I was recently diagnosed with parkinsonism. What causes it, and how can I cope as it progresses?
Answer From Joseph Y. Matsumoto, M.D.
Parkinsonism is any condition that causes a combination of the movement abnormalities seen in Parkinson's disease — such as tremor, slow movement, impaired speech or muscle stiffness — especially resulting from the loss of dopamine-containing nerve cells (neurons).
Not everyone who has parkinsonism has Parkinson's disease. There are many other causes of parkinsonism (secondary parkinsonism), including:
- Medications, such as those used to treat psychosis, major psychiatric disorders and nausea
- Repeated head trauma, such as injuries sustained in boxing
- Certain neurodegenerative disorders, such as multiple system atrophy, Lewy body dementia and progressive supranuclear palsy
- Exposure to toxins, such as carbon monoxide, cyanide and organic solvents
- Certain brain lesions, such as tumors, or fluid buildup
- Metabolic and other disorders, such as chronic liver failure or Wilson's disease
Managing parkinsonism with medications
- For drug-induced parkinsonism, discontinuing the medications that cause the condition may reverse it.
For other forms of parkinsonism, taking Parkinson's disease medications — typically a carbidopa-levodopa combination drug (Sinemet, Duopa, Stalevo) — can help.
However, these drugs aren't likely to be as effective for some forms of parkinsonism as they are for Parkinson's disease. Levodopa — which occurs naturally in the body and is always taken as a combination drug — replenishes brain dopamine, and brain dopamine loss is fundamental to Parkinson's disease. However, in other parkinsonian disorders, additional brain pathways may be affected.
Other steps you can take
Certain lifestyle changes also may help you cope with parkinsonism:
- Stay physically active. To the extent you're able, try to sustain your normal daily activities, exercise regularly, and incorporate physical and occupational therapy as needed.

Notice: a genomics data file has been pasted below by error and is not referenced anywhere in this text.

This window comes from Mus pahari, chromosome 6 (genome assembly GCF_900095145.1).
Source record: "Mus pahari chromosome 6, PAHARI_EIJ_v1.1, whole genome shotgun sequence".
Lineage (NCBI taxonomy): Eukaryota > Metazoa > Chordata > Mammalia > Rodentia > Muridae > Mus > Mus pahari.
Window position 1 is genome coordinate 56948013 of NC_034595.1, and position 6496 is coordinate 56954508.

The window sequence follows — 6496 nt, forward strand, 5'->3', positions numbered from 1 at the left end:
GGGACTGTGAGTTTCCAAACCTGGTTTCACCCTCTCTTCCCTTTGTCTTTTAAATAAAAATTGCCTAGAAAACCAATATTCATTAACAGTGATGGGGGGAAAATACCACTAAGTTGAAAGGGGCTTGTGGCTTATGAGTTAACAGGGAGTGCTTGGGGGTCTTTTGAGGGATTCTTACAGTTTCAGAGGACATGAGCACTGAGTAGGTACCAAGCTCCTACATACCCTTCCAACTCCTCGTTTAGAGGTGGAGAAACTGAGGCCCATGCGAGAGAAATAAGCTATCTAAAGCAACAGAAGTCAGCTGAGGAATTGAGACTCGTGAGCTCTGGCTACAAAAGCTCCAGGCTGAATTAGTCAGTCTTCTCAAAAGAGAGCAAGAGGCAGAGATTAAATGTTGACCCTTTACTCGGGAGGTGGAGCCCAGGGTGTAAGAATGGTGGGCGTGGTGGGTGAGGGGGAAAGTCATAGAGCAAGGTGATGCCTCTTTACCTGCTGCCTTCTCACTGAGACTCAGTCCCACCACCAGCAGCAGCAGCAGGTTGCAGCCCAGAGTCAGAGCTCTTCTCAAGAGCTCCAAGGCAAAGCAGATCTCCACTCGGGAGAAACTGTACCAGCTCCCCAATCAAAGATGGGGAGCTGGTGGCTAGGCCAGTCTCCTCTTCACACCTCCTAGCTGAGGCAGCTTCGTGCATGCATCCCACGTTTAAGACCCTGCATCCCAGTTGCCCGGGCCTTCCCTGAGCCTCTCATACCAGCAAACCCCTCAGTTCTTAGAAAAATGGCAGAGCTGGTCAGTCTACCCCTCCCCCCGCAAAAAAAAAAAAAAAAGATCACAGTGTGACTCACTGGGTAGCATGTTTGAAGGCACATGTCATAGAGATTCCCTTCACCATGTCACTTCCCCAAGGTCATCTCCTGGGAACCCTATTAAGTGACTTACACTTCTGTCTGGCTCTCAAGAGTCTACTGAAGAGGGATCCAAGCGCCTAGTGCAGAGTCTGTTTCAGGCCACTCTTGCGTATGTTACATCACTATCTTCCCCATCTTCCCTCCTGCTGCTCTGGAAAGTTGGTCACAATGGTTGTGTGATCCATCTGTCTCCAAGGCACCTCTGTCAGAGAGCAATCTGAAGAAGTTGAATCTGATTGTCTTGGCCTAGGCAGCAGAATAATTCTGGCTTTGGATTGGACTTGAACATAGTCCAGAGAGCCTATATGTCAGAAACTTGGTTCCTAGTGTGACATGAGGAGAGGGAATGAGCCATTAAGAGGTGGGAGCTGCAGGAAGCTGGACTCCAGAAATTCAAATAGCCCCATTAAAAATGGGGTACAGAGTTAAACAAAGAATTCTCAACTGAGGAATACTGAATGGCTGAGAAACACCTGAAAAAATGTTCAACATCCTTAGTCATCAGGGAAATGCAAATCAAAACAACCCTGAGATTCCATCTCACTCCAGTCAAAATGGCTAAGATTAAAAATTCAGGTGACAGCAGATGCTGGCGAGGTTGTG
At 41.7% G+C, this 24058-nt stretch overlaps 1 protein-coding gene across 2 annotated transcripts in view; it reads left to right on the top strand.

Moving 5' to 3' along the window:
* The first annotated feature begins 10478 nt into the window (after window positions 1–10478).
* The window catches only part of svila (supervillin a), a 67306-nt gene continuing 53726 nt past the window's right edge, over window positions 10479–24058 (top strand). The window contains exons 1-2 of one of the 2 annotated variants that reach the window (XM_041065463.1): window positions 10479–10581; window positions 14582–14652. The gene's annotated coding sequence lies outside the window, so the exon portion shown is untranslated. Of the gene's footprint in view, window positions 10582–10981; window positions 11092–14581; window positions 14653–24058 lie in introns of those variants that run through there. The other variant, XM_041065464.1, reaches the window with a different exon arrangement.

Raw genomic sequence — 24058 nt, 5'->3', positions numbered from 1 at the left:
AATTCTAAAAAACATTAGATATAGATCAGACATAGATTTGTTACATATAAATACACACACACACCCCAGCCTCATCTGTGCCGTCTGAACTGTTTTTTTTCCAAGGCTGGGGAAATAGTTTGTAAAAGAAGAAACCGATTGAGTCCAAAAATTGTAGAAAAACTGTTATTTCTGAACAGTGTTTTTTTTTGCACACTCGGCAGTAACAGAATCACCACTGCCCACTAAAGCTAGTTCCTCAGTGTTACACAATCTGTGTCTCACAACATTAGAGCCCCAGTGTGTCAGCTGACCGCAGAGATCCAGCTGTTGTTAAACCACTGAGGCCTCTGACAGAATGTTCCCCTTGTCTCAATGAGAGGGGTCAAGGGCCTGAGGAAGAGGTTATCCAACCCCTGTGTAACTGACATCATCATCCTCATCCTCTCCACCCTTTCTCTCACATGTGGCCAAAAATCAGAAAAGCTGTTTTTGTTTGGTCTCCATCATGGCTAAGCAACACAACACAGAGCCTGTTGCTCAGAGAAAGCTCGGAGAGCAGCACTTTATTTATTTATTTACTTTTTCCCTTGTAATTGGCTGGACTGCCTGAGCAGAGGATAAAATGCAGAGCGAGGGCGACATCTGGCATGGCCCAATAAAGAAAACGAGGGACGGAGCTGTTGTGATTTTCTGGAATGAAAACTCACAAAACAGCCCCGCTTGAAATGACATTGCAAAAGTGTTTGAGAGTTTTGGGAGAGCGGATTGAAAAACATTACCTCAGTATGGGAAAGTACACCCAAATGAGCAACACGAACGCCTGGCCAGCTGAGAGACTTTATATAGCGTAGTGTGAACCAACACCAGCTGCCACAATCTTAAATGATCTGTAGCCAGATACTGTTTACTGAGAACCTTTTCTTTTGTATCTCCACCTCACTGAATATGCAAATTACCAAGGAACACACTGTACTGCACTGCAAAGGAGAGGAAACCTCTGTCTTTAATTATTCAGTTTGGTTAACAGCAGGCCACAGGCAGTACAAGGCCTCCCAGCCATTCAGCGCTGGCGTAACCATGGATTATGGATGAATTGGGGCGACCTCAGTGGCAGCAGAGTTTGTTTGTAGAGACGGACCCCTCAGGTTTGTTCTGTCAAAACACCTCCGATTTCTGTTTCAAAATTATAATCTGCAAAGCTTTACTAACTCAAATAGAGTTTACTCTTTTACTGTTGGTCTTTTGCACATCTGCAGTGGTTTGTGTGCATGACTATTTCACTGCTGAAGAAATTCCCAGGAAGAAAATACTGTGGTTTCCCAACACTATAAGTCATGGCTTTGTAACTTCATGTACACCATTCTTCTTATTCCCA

- Create a safe environment. If gait and balance become impaired, consider modifying your environment. For example, install grab bars next to your toilet or in your shower; remove obstacles, such as throw rugs; and keep frequently used items within reach.
Joseph Y. Matsumoto, M.D.
Aug. 10, 2017
- Chou KL. Diagnosis and differential diagnosis of Parkinson disease. https://www.uptodate.com/contents/search. Accessed June 23, 2017.
- Parkinson disease. Merck Manual Professional Version. https://www.merckmanuals.com/professional/neurologic-disorders/movement-and-cerebellar-disorders/secondary-and-atypical-parkinsonism. Accessed June 30, 2017.
- Goldman L, et al., eds. Parkinsonism. In: Goldman-Cecil Medicine. 25th ed. Philadelphia, Pa.: Saunders Elsevier; 2016. https://www.clinicalkey.com. Accessed July 1, 2017.
- Daroff RB, et al. Parkinson disease and other movement disorders. In: Bradley's Neurology in Clinical Practice. 7th ed. Philadelphia, Pa.: Saunders Elsevier; 2016. https://www.clinicalkey.com. Accessed July 6, 2017.
- Halter JB, et al. Parkinson disease and related disorders. In: Hazzard's Geriatric Medicine and Gerontology. 7th ed. New York, N.Y.: The McGraw-Hill Companies; 2009. http://www.accessmedicine.mhmedical.com. Accessed July 6, 2017.
- Safety at home. National Parkinson Foundation. http://www.parkinson.org/Parkinson-s-Disease/Living-Well/Safety-at-Home. Accessed June 30, 2017.
- Matsumoto JY (expert opinion). Mayo Clinic, Rochester, Minn. July 18, 2017.